Sunday, 21 June 2015

Dear Greece

Today my hopes and wishes are all with the people of Greece. Not innocents, but more sinned against than sinning. Something of the reality of those inflated Greek pensions is the example of a 64 year old grandfather getting 750€ a month, and supporting a wife, workless married children and grandchildren from it. For sure there is barter, work in the black economy and the network of semi-legal mutual support structures but some things - utilities, rent - must be paid in real cash. Would you take it from him? I don't think I could. 

This weekend let's read Kavafy and hope for the future;
He was out of work that year,
so he lived off card games,
backgammon, and borrowed money.

He was offered a job at three pounds a month
in a small stationery store,
but he turned it down without the slightest hesitation.
It wasn’t suitable. It wasn’t the right pay for him,
a reasonably educated young man, twenty-five years old.

He won two, maybe three dollars a day—sometimes.
How much could he expect to make out of cards and backgammon
in the caf├ęs of his social level, working-class places,
however cleverly he played, however stupid the opponents he chose?
His borrowing—that was even worse.
He rarely picked up a dollar, usually no more than half that,
and sometimes he had to come down to even less.

For a week or so, sometimes longer,
when he managed to escape those horrible late nights,
he’d cool himself at the baths, and with a morning swim.

His clothes were a terrible mess.
He always wore the same suit,
a very faded cinnamon-brown suit.

O summer days of nineteen hundred and eight,
from your perspective
the cinnamon-brown suit was tastefully excluded.

Your perspective has preserved him
as he was when he took off, threw off,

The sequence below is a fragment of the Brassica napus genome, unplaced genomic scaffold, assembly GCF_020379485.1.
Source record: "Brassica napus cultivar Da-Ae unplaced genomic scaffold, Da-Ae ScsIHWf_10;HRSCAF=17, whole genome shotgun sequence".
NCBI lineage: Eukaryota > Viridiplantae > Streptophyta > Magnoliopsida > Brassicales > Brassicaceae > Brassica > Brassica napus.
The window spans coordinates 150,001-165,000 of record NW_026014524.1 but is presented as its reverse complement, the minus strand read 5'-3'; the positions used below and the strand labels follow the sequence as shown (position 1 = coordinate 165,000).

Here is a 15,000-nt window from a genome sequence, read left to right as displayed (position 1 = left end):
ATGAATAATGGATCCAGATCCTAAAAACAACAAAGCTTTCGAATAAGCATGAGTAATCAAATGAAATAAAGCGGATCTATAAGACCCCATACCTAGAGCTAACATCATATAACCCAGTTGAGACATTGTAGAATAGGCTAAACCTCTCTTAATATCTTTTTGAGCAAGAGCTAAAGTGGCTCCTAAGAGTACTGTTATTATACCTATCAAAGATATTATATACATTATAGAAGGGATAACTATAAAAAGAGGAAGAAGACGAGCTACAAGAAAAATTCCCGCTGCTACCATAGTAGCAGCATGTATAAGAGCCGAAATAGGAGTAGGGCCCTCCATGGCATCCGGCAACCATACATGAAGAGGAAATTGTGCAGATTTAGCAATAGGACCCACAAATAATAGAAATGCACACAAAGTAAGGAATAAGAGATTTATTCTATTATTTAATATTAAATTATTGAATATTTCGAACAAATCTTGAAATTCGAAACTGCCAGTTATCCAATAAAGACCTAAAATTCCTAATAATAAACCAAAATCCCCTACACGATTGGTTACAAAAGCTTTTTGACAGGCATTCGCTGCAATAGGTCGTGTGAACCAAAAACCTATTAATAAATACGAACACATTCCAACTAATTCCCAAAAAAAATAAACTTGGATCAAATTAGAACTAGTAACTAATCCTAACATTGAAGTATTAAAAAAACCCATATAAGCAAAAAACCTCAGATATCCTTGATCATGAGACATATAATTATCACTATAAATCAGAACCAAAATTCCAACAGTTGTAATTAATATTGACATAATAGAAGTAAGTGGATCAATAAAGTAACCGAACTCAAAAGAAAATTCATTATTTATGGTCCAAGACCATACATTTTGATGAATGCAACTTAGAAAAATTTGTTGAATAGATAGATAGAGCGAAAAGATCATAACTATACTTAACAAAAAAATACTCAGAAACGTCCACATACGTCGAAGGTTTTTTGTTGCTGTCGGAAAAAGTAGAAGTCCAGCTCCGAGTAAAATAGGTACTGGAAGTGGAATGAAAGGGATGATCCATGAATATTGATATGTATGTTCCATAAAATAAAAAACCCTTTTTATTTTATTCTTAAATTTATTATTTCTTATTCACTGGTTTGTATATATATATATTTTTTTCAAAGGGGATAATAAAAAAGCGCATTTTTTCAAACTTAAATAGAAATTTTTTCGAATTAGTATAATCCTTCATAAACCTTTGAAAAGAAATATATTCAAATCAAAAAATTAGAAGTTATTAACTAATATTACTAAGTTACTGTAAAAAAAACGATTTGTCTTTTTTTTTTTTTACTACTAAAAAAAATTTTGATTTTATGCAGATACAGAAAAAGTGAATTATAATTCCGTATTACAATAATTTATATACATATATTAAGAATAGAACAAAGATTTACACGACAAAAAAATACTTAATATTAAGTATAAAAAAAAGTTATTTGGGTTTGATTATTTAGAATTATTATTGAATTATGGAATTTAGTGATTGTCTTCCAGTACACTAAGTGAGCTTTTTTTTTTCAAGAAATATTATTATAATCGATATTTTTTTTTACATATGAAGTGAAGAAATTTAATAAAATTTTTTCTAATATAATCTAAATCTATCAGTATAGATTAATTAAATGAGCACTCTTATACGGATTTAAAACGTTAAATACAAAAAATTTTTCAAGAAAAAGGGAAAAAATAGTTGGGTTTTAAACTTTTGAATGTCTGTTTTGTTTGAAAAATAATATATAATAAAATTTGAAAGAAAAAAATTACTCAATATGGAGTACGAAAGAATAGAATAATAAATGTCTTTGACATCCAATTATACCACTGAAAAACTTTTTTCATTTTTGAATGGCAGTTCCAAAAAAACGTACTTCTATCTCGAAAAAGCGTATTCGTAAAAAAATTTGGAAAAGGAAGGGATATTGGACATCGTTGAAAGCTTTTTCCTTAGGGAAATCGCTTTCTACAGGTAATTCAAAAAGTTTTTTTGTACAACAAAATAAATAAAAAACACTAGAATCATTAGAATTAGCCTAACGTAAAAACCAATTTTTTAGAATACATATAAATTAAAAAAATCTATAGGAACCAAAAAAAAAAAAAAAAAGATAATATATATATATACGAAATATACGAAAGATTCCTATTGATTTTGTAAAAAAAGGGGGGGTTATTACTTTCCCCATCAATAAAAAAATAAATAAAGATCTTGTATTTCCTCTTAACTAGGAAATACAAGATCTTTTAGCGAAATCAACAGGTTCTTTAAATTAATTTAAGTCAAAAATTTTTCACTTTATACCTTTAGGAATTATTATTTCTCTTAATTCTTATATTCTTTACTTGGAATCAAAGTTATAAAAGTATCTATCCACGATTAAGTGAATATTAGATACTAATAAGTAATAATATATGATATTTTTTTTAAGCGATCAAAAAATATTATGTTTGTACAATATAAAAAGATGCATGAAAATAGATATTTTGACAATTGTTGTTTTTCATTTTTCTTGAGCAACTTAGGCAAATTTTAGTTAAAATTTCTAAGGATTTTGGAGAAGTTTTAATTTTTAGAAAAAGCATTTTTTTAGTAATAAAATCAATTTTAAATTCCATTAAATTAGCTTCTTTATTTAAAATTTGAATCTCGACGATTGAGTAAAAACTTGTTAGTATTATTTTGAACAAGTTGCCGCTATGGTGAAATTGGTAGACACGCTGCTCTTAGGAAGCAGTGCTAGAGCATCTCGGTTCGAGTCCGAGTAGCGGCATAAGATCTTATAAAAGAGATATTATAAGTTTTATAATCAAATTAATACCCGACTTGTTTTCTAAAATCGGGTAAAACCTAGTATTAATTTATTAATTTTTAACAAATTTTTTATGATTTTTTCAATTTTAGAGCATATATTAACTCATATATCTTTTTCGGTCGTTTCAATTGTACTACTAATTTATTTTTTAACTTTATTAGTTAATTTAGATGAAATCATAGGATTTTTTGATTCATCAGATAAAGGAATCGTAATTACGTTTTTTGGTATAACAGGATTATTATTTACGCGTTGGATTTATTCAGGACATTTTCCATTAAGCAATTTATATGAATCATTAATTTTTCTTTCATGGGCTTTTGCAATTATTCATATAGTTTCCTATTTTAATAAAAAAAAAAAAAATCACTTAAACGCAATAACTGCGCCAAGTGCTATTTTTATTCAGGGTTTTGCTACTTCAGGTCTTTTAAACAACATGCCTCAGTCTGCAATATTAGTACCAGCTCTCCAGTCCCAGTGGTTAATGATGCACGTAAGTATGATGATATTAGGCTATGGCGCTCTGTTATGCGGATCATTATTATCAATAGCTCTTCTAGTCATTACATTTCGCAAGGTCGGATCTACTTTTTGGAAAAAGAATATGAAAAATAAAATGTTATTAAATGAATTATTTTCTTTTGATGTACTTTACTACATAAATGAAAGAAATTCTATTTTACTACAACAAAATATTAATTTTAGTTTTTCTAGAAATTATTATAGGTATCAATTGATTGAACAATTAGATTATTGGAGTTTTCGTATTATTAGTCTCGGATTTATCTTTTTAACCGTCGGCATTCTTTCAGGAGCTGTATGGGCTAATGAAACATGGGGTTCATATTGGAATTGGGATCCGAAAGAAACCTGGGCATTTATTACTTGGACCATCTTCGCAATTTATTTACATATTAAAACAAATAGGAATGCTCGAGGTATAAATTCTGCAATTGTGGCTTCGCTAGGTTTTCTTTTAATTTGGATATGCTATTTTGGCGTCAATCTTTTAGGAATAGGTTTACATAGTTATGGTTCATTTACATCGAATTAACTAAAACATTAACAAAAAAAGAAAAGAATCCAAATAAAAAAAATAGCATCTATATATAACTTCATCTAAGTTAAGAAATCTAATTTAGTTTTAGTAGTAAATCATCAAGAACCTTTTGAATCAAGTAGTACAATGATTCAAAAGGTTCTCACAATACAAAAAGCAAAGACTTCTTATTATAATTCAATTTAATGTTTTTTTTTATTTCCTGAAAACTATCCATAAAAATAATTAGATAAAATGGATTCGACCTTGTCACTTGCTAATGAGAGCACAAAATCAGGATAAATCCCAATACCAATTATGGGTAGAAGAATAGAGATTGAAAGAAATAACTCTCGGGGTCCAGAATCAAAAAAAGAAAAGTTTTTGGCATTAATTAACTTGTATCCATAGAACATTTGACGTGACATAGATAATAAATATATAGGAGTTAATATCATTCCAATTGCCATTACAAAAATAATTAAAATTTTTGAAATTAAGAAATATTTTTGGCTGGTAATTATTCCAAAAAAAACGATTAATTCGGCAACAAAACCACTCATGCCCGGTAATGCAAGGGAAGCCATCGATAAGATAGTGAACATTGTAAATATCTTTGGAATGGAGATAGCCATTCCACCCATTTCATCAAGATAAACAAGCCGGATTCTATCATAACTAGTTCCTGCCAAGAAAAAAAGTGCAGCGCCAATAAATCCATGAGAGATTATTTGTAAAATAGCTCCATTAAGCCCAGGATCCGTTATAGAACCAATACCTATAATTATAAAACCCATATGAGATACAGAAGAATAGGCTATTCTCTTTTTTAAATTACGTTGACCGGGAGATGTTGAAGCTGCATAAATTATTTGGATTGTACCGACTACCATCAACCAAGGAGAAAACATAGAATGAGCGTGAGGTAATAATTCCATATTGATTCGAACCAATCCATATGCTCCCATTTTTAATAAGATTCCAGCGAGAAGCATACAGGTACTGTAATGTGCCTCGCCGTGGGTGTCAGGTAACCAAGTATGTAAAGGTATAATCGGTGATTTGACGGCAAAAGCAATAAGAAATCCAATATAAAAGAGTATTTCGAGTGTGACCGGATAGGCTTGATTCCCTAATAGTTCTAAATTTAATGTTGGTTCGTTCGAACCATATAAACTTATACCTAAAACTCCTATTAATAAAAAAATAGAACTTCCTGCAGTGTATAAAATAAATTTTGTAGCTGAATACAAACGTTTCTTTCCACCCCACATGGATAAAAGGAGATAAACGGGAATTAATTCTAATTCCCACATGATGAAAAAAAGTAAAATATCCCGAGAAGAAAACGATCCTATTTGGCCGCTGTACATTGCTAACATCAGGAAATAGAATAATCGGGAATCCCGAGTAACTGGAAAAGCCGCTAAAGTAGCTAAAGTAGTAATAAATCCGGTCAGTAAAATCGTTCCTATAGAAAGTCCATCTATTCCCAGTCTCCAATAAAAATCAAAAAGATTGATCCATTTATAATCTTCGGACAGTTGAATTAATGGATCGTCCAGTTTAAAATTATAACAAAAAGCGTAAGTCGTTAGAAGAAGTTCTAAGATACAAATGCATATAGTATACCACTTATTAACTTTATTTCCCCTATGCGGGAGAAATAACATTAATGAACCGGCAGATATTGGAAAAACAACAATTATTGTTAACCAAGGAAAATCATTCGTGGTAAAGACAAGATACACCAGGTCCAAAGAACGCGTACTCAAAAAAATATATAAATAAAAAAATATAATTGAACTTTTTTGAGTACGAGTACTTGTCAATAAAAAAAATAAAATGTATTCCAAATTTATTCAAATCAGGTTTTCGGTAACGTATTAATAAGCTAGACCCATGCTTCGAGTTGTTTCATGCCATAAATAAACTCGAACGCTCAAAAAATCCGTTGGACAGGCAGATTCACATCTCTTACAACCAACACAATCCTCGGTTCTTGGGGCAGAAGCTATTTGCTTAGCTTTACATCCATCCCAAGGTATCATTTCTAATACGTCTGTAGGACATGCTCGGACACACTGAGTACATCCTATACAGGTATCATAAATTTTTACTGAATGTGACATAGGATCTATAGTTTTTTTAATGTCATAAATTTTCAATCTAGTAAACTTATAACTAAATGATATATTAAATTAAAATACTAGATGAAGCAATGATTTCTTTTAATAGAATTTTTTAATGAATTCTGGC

those unworthy clothes, that mended underwear,
and stood stark naked, impeccably handsome, a miracle—
his hair uncombed, swept back,
his limbs a little tanned
from his morning nakedness at the baths and on th
e beach.


Anonymous said...

Another dimension to it all is that the Euro lends an apparent strength to the Greek economy that , and deters some holidaymakers, i.e. the exchange rate which is not £ to Drachma, but is £ to DM, so the holidays there aren't so cheap and attractive as they once seemed.

Budgie said...

Effectively the Troika has enforced a severe internal devaluation, substantially depressing wages and prices, by the expedient of mass unemployment (25+% general; 50+% youth). By the way, so much for our homegrown anti-austerity idiots.

The Greeks still want to keep the euro, and the EU/EZ still want to keep Greece in the euro, crazy though all this seems to British ears. So I can see Greece defaulting, but I think they will still be in the euro in 6 month's time.

Cascadian said...

Yet the Ukraine gets extensions on its defaulted loans, pourquoi? Must be the right kind of socialists.

It will be interesting to see how many insolvent European banks require emergency funding next week, and what Spain, Ireland and Portugal decide to do.

meltemian said...

Thank you for your good wishes Raedwald, we are all waiting and hoping for the best.
In case anyone's interested here's our finance ministers last speech, made on Friday.

Don't know what today's proposals are yet.

Burgers said...

Dear Meltemian - I think we all wish the Greeks well in their struggle against the malevolently incompetent behemoth that is the EU (and against your own internal demons to some extent it must be said).

It is sad and strange that there is not a strong movement to leave the Euro. It is so self evidently the right course of action.

I have no love for Tsipras but at least he is cleaving to his mandate, in the face of huge pressure from the EU.

meltemian said...

Sadly the Greeks are 'holding on to nurse' but more and more people I speak to are beginning to see that a Grexit may be the only answer long term.
I have no confidence in any socialist government, but everyone else has tried and failed to sort the situation so I'm rooting for Tsipras and Varofakis until they fail as well. Just hope they don't.
It's time to stop Greek-bashing and find a way out.

Anonymous said...

Constantin Cavafy (as opposed to Kavafy) I thought?

Anyway, it seems too late to strike a deal. Lets see who blinks first.

Coney Island